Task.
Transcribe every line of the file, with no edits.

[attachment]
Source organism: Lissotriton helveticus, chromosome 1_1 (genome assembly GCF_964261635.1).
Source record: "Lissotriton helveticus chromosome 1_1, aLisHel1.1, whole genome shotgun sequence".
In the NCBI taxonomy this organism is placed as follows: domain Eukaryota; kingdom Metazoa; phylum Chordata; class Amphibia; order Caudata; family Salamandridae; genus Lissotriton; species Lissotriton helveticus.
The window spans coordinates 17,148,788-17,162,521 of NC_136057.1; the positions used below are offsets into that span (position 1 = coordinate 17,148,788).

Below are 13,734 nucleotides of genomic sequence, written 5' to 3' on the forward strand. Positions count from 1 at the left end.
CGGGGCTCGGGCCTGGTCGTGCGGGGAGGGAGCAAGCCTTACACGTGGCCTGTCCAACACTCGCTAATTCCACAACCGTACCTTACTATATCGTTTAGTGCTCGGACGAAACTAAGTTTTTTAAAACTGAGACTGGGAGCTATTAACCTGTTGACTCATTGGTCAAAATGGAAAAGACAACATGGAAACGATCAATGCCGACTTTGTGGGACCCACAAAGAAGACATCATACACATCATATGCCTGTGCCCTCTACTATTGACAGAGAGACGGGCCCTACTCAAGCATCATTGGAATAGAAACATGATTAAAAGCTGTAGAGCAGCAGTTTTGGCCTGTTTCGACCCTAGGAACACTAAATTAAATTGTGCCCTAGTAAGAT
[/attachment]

Source organism: Lissotriton helveticus, chromosome 1_1 (genome assembly GCF_964261635.1).
Source record: "Lissotriton helveticus chromosome 1_1, aLisHel1.1, whole genome shotgun sequence".
In the NCBI taxonomy this organism is placed as follows: domain Eukaryota; kingdom Metazoa; phylum Chordata; class Amphibia; order Caudata; family Salamandridae; genus Lissotriton; species Lissotriton helveticus.
The window spans coordinates 17,148,788-17,162,521 of NC_136057.1; the positions used below are offsets into that span (position 1 = coordinate 17,148,788).

Below are 13,734 nucleotides of genomic sequence, written 5' to 3' on the forward strand. Positions count from 1 at the left end.
CGGGGCTCGGGCCTGGTCGTGCGGGGAGGGAGCAAGCCTTACACGTGGCCTGTCCAACACTCGCTAATTCCACAACCGTACCTTACTATATCGTTTAGTGCTCGGACGAAACTAAGTTTTTTAAAACTGAGACTGGGAGCTATTAACCTGTTGACTCATTGGTCAAAATGGAAAAGACAACATGGAAACGATCAATGCCGACTTTGTGGGACCCACAAAGAAGACATCATACACATCATATGCCTGTGCCCTCTACTATTGACAGAGAGACGGGCCCTACTCAAGCATCATTGGAATAGAAACATGATTAAAAGCTGTAGAGCAGCAGTTTTGGCCTGTTTCGACCCTAGGAACACTAAATTAAATTGTGCCCTAGTAAGAT